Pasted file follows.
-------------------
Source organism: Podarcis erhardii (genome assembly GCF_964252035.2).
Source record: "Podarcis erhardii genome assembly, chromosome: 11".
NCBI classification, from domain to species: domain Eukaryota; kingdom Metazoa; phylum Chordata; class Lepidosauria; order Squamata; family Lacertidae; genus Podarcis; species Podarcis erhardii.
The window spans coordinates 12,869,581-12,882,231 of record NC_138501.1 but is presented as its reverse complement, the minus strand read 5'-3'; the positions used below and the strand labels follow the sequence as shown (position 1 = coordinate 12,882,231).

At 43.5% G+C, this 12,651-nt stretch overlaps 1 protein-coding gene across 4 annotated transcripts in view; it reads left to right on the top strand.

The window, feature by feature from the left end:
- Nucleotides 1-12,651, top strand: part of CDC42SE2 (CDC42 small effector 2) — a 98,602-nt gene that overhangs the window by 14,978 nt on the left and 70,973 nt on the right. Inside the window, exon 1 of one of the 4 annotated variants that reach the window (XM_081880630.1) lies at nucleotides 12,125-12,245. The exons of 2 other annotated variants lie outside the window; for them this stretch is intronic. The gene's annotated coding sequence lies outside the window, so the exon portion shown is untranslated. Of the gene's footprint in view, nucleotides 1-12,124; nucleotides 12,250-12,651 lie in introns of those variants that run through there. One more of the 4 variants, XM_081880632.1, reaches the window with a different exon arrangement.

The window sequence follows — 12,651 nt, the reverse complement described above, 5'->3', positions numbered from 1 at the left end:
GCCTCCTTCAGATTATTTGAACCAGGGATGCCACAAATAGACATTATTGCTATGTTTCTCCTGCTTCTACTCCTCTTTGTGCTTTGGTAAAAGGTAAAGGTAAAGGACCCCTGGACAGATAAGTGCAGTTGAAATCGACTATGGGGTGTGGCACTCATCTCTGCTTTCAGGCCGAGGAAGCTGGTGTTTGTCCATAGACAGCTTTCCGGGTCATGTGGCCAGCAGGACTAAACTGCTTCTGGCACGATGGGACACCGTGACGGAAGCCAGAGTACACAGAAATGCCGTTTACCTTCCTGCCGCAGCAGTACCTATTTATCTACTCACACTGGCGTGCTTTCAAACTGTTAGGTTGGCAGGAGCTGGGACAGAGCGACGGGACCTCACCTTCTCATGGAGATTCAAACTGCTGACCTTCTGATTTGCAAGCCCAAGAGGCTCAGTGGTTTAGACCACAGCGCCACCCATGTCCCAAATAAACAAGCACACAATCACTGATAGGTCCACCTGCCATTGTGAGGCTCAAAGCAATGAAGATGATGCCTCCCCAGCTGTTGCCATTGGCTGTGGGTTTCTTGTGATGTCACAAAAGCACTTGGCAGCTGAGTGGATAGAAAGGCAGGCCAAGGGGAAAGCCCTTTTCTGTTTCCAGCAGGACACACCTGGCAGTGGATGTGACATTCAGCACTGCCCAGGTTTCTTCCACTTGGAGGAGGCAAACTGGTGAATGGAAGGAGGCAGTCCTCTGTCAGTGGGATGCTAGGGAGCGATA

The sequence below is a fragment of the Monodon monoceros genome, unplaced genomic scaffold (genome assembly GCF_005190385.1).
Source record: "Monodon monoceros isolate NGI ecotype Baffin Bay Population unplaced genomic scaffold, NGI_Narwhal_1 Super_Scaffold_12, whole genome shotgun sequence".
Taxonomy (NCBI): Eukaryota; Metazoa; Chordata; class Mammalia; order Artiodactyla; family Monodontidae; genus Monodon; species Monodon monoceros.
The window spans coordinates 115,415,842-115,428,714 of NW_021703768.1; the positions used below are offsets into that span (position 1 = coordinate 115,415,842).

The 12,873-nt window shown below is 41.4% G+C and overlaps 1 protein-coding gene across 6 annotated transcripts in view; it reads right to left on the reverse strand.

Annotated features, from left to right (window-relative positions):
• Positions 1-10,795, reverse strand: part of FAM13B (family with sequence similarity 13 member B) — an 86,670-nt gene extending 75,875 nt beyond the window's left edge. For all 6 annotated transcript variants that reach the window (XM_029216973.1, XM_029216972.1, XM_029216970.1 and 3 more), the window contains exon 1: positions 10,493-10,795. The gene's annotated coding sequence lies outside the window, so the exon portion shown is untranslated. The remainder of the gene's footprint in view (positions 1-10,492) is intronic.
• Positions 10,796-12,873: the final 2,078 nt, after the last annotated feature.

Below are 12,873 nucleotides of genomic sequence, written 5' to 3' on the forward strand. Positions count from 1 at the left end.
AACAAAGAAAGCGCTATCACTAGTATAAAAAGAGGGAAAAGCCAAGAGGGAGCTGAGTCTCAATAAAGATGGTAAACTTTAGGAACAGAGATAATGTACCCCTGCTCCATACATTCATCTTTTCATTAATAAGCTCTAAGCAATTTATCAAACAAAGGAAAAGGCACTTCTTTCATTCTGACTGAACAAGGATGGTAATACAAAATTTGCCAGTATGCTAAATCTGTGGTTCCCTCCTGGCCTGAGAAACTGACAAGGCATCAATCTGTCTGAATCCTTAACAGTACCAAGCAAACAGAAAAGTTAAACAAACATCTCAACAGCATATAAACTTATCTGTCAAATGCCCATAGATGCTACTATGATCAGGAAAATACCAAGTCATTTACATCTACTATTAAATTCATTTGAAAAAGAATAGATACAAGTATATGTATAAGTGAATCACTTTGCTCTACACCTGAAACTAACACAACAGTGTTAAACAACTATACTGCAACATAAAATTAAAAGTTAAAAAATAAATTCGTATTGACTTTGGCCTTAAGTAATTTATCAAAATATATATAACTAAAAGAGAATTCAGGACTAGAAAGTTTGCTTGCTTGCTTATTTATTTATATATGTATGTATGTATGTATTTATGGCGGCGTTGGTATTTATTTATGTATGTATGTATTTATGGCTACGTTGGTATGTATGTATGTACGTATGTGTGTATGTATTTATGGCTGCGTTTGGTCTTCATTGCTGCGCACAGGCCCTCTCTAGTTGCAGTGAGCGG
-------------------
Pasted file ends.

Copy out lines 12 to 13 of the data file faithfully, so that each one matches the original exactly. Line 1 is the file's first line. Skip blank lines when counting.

Taxonomy (NCBI): Eukaryota; Metazoa; Chordata; class Mammalia; order Artiodactyla; family Monodontidae; genus Monodon; species Monodon monoceros.
The window spans coordinates 115,415,842-115,428,714 of NW_021703768.1; the positions used below are offsets into that span (position 1 = coordinate 115,415,842).